Asterios Polyp takes an impeccable sense of visual design and layer upon layer of sophisticated allusion to tell a clichéd, tedious, poorly imagined, ruthlessly uninsightful story. It’s like listening to a musically brilliant opera with the book taken directly from a TV movie of the week, or (to take an analogy perhaps closer to my heart) listening to classic Slayer perform a John Updike novel. You can’t but be impressed by the technical skill and control…but it’s hard not to feel that, skill and control notwithstanding, a person who could expend such time, energy, and passion on such vapid idiocy must be, on some level, a fool.

Of course, with a book this intricate and complicated, it’s always possible that the person who doesn’t get it is the fool. I know what I’m supposed to do with this book; I’m supposed to start googling all the names that have flagrant double-meanings; I’m supposed to read and reread looking for connections, following up secret paths. How is the theme of doubling worked through the book? How do the different styles link to different moods and themes? Why does the guy who pokes out Asterios’ eyes at the end seem to recognize him? When exactly did Asterios give up smoking and what does it mean?

I figured out a few of these answers despite myself — but, man, overall, I so don’t care. And I don’t care because, with all the twists and turns and clever games and beautiful drawings, this is, at bottom, a character study, and Mazzucchelli’s characters are all as tediously second-hand and tired as his designs are inventive and new. Asterios Polyp, the character, walks out of the massive towering edifice of literary fiction via rote Hollywoodization, and he’s as utterly devoid of interest as he was the first thousand times I saw him. Hey, look, it’s a Successful Professor Whose Intellectualism Has Disconnected Him From Life. And there’s his younger, also brilliant, but more tentative wife — and…wait! He’s driving her away through his callous self-absorption! Didn’t see that coming. And now he’s undertaking a spiritual journey which involves interacting with common people and/or ethnic minorities! And, look, he learns his lesson and spiritual renewal is his — and happy, happy love! Yay! The end. And if I want to see it all happen again, I can just rent The World According to Garp.

I don’t know. Here are a couple of moments of emblematic shittiness.

That’s our hero, Asterios Polyp, the great snobbish architect who has never built a house, committing himself to help his working-class boss and landlord build a rickety little treehouse for said boss’ adorable son. Can you savor the gentle irony? Do you feel the tear in your eye? Can you hear the inspirational music from various Kevin Costner vehicles welling up to play over the heartwarming montage?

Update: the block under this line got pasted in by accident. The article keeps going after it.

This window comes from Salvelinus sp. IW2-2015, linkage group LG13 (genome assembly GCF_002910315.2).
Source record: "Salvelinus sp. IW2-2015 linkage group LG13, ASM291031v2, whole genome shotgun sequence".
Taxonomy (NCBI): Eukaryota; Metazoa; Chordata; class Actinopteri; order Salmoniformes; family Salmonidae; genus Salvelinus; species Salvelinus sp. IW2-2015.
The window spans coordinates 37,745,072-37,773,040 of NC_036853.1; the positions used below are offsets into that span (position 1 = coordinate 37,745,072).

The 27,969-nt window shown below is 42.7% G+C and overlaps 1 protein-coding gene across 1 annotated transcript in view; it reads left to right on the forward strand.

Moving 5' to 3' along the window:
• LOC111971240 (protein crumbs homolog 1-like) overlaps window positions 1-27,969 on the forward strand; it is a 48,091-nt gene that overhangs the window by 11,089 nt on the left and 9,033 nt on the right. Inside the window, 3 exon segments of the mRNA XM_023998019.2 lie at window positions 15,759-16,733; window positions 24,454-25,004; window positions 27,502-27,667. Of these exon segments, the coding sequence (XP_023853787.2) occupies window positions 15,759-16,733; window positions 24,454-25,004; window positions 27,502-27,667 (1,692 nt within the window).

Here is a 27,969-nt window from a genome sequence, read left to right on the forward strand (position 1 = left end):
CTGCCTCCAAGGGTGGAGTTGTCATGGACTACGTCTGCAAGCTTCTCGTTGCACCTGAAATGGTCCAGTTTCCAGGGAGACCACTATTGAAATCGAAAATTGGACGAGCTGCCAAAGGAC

Here’s the boss’ wife, who is into new age nonsense (which we shouldn’t just reject as nonsense because we’ve already been informed that too much rationality is bad bad bad) looking deep into Asterios’ soul and seeing the wounded longing therein. It’s like his heart is just like that giant hole in the ground they looked at a few pages ago, which is a big ironic irony, because Asterios’ heart isn’t a hole at all. How could it be when he got it spackled over with moments of trenchant revelation borrowed from every half-assed rom-com script of the past quarter century?

Look! His wife is the victim of sexual abuse! That adds emotional depth, doesn’t it! Hey, this book is really about something, damn it!

Matthias Wivel suggests that the story appears “reductive” because Mazzucchelli leaves out most of the connections; we don’t learn more about Hana and Asterios’ relationship because the point is that we’re to fill it in ourselves — figuring out the spaces in the architectual plan for ourselves. It’s a generous reading, and may well be what Mazzucchelli had in mind. The problem is that the plot and characters he’s given us — the frame in which we are to perceive the spaces — have little of genius, or even elegance. Instead, what he has erected is made out of shoddy, second-hand, thoroughly pissed upon fragments of mediocre pop culture detritus. Which is to say, the problem I have with Asterios Polyp is not, alas, that Mazzucchelli doesn’t give me enough. He gives me plenty.

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This is the first post in a roundtable on Asterios Polyp. Derik Badman will weigh in tomorrow,(He’s now done so) and we’ll have various other Utilitarians and guests posting through next Monday.

Update: You can read the whole roundtable so far here.

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